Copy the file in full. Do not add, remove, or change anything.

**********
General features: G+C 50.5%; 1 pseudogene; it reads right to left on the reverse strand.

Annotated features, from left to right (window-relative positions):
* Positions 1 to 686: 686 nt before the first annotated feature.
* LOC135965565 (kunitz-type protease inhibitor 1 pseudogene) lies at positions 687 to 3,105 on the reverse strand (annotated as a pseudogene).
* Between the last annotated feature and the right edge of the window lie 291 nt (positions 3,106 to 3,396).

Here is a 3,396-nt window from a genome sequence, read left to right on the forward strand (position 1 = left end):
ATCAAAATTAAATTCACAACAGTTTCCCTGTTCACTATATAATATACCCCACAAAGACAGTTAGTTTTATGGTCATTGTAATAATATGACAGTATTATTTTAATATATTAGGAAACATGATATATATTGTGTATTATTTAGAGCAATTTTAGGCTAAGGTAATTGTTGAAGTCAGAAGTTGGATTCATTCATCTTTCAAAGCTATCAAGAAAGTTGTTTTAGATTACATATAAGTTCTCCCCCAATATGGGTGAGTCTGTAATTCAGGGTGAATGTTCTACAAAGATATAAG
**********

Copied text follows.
General features: G+C 50.5%; 1 pseudogene; it reads right to left on the reverse strand.

Annotated features, from left to right (window-relative positions):
* Positions 1 to 686: 686 nt before the first annotated feature.
* LOC135965565 (kunitz-type protease inhibitor 1 pseudogene) lies at positions 687 to 3,105 on the reverse strand (annotated as a pseudogene).
* Between the last annotated feature and the right edge of the window lie 291 nt (positions 3,106 to 3,396).

Here is a 3,396-nt window from a genome sequence, read left to right on the forward strand (position 1 = left end):
ATCAAAATTAAATTCACAACAGTTTCCCTGTTCACTATATAATATACCCCACAAAGACAGTTAGTTTTATGGTCATTGTAATAATATGACAGTATTATTTTAATATATTAGGAAACATGATATATATTGTGTATTATTTAGAGCAATTTTAGGCTAAGGTAATTGTTGAAGTCAGAAGTTGGATTCATTCATCTTTCAAAGCTATCAAGAAAGTTGTTTTAGATTACATATAAGTTCTCCCCCAATATGGGTGAGTCTGTAATTCAGGGTGAATGTTCTACAAAGATATAAG